One of the mega-stories of investing over the next two decades will be pensions. How they impact on society, funding them and working out how to prioritise scheme payouts over other stakeholders such as investors looking for their dividends. Oh and to what degree governments will raid, and misdirect, pension pots to serve their policy objectives.
The immediate short term story centres on the DB deficit, which looks a bit like the government’s fiscal deficit, in that sometimes it gets a bit better and then most of the time simply looks horrid. The longer term story is how we can collectively figure out ways to properly fund pensions, using a combination of more payments into the schemes and better investment returns. A clue as to the outcomes of both challenges come in reports this month from consulting firm Mercer.
So, to the short term challenge — how big are the DB scheme black holes? The good news from the first Mercer report is that they’re looking a bit better.
“Mercer’s Pensions Risk Survey data shows that the accounting deficit of defined benefit (DB) pension schemes for the UK’s 350 largest listed companies fell from £145bn at the end of April to £134bn on 31 May 2017. At 31 May 2017, asset values were £749bn (an increase of £10bn compared to the corresponding figure of £739bn at the end of April 2017), and liability values fell by £1bn to £883bn compared to £884bn at the end of April.
“The improvement in the funding level over May was predominantly due to an increase in asset values which reached another new high. Liability values remained substantially unchanged with a reduction in long-dated corporate bond yields being offset by a reduction in the market’s expectation for long-term inflation,” said Ali Tayyebi, Senior Partner at Mercer. “With stock markets around the world at all-time highs, trustees and companies should consider the merits of putting in place some downside protection for such assets.” continued Mr Tayyebi.
But there’s bad news to come!
Mercer’s European Asset Allocation Survey is another publication. It dives deep into the detailed portfolios to see what’s happening at the cash flow mechanics level of funds.
The latest version of this report suggests that “55% of the UK’s defined benefit (DB) pension schemes are now cash flow negative (up from 42% in 2016) with 85% of the remainder expecting to be cash flow negative by 2027. Cash flow negative schemes lack sufficient income from investments and contributions to pay member pensions, so typically need to sell assets to meet their liabilities. Consequently, they are more vulnerable to market corrections since they may be forced to disinvest during a period of market stress”.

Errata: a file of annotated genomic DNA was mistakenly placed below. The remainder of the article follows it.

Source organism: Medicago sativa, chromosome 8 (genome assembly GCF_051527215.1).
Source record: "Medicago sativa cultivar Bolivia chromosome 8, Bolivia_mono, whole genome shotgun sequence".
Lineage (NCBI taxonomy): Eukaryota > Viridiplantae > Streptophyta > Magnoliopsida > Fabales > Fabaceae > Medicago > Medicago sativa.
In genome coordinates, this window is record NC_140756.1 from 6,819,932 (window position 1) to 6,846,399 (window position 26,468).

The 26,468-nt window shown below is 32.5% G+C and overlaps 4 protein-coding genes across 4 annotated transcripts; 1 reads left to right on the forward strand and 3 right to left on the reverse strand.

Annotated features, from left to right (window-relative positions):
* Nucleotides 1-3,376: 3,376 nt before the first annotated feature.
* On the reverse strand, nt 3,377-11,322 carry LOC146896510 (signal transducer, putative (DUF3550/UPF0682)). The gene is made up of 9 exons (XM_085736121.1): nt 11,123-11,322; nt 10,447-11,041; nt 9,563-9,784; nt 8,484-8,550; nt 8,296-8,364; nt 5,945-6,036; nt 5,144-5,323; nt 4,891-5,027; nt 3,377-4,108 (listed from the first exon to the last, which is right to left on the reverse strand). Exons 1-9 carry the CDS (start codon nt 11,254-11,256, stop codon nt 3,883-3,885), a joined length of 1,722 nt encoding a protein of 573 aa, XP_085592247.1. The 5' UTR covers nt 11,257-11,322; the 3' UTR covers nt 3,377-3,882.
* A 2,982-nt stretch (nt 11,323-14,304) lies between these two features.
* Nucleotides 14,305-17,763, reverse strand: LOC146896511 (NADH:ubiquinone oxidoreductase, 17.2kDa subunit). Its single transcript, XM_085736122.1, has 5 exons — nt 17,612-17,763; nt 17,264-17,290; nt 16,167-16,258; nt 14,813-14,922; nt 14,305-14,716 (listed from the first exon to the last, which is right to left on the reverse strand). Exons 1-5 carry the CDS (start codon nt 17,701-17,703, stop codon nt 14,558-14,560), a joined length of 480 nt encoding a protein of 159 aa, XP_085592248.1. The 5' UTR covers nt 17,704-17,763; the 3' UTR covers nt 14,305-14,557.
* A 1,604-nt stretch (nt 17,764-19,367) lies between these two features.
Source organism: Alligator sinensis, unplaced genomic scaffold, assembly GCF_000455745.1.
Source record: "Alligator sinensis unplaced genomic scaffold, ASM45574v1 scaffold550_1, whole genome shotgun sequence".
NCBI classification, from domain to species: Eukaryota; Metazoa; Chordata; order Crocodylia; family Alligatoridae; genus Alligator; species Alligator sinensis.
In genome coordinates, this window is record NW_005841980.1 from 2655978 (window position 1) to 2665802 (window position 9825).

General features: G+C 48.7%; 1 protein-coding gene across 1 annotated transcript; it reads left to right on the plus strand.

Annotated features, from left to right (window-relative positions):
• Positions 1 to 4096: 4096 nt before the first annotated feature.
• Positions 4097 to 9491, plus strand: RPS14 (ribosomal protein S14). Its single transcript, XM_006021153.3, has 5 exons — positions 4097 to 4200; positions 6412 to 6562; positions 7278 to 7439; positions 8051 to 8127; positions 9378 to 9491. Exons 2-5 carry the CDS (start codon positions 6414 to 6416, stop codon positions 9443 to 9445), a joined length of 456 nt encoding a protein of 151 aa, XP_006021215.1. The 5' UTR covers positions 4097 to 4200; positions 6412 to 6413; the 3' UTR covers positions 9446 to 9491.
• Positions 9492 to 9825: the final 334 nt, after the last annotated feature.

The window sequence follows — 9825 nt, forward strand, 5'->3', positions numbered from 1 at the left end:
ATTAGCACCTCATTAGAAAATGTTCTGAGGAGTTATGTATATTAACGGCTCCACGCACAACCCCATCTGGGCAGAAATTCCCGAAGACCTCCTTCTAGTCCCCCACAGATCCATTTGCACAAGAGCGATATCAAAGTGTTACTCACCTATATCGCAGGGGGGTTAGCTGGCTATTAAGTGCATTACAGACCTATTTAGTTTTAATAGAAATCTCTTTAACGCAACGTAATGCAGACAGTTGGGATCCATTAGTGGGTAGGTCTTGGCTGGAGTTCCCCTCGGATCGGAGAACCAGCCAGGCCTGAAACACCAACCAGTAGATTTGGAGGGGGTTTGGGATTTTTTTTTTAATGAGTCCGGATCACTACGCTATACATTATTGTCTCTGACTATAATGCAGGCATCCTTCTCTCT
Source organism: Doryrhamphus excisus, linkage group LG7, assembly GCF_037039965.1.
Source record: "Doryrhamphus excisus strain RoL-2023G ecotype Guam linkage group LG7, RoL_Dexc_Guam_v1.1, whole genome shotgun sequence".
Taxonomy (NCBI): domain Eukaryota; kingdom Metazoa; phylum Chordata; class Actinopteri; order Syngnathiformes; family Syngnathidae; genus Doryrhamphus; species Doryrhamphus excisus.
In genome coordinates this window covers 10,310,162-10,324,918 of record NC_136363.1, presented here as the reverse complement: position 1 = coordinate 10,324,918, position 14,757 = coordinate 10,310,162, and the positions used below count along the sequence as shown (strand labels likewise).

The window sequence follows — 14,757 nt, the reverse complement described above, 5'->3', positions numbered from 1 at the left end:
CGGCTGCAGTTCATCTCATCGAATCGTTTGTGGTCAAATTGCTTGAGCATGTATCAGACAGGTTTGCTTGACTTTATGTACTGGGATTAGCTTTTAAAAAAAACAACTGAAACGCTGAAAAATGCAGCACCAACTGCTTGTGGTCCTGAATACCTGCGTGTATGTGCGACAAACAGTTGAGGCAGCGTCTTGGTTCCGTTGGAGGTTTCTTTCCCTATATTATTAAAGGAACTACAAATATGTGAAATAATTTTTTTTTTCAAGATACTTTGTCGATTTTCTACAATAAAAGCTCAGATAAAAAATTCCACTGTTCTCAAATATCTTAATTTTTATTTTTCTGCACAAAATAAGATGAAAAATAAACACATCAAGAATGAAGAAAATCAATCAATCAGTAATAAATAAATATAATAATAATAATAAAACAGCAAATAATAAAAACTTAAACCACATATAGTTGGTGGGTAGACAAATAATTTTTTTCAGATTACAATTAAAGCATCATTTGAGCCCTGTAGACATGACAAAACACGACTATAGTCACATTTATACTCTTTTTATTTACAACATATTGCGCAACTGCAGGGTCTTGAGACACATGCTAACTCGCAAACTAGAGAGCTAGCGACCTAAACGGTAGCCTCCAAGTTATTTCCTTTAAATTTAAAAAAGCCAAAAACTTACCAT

But it gets worse!
What would you as a pension fund manager or trustee do if you felt you didn’t have enough cash coming?
One tactic might be to goose up returns by taking a bit more risk.
Where would look for those extra returns?
Equities rather than bonds?
Liquid stuff or illiquid stuff?
Hedge funds or cheap index trackers?
I’m afraid the grim, awful truth is that pension funds look like they’re taking the WRONG sort of risks. According to Mercer “pension schemes are investing in alternative assets that offer some additional return in exchange for reduced liquidity and greater complexity as well as providing a regular income stream. The average allocation to alternatives increased in 2017 to 22% compared to 21% in 2016 (up from 4% in 2008).”
In parallel, pension funds are also dumping what are in effect conventional ‘alternative ‘ assets with deep liquidity — shares to you and I — and investing in much less liquid stuff such as private debt finance for smaller companies.
According to Mercer’s “in terms of asset allocation (See Chart 1 below) since 2008, UK plan equity allocations have halved from 58% to 29%. Report participants see this continuing, expressing their intention to further cut equity allocations in the years ahead. Indeed, in 2016, equity allocations fell as some schemes took opportunities to de-risk in the latter part of the year as equity markets and bond yields rose. Equity allocations averaged 29% in 2017 — compared to 31% in 2016 — while allocation to bonds rose from 48% to 49%”.
Just when you thought it couldn’t get any worse than this…it does. Pension funds are also increasing their exposure to “ hedge funds (from 33% to 37% of investors covered by the survey) as investors respond to the challenging environment for traditional market exposures (such as equities and bonds)”.
Yes, after having made good money on bonds, pension fund managers are behaving like a bunch of ill-advised lemmings and jumping into really risky, illiquid stuff and hedge funds.
The uniting theme? High costs by specialist managers. I have no problem with encouraging pension funds to invest in long-term assets such as infrastructure but I do have a real worry that they’re chasing hedge funds and very illiquid debt providers. There’s a good reason why the banks withdrew from small bank lending and that’s because it was…risky…under Basle III rules. If it was too risky for banks, I struggle to understand how it’ll be OK for pension funds. Unless of course, you have a smart fund manager sticking their fee into the equation.
I predict blow ups aplenty come to the next downturn or financial meltdown, with pension funds taking a massive hit. Be afraid, very afraid.
The Mercer 2016 European Asset Allocation report can be found here: 2016 European Asset Allocation Report
Chart 1: Changes in broad strategic asset allocation for UK plans